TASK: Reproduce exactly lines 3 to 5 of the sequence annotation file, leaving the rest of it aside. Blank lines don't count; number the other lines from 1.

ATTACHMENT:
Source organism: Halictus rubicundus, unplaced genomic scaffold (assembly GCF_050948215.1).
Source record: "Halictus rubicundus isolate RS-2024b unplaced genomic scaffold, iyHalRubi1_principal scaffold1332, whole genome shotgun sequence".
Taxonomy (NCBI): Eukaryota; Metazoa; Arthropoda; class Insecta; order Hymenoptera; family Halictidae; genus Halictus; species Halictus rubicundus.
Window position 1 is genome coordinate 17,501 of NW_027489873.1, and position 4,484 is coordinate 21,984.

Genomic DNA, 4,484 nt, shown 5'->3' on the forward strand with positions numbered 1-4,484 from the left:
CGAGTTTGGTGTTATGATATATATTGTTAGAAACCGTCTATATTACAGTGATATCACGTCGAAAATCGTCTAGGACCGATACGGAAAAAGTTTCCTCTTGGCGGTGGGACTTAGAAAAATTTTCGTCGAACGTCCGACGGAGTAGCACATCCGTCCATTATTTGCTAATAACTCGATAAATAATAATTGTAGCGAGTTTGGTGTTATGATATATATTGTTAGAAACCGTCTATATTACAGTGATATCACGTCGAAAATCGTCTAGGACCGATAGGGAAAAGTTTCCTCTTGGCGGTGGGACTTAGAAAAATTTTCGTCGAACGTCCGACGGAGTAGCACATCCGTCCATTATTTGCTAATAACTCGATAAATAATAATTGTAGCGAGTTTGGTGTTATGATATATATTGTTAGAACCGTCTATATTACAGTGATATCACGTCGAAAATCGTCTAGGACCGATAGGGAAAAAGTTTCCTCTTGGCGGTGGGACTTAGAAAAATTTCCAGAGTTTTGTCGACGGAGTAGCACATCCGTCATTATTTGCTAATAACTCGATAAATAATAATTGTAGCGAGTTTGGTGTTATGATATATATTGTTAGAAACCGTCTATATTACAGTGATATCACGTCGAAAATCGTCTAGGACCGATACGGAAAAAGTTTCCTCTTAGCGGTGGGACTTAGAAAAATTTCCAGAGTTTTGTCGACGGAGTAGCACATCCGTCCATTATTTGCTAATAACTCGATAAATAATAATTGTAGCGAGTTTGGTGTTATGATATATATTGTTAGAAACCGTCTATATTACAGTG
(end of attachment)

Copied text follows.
Taxonomy (NCBI): Eukaryota; Metazoa; Arthropoda; class Insecta; order Hymenoptera; family Halictidae; genus Halictus; species Halictus rubicundus.
Window position 1 is genome coordinate 17,501 of NW_027489873.1, and position 4,484 is coordinate 21,984.

Genomic DNA, 4,484 nt, shown 5'->3' on the forward strand with positions numbered 1-4,484 from the left: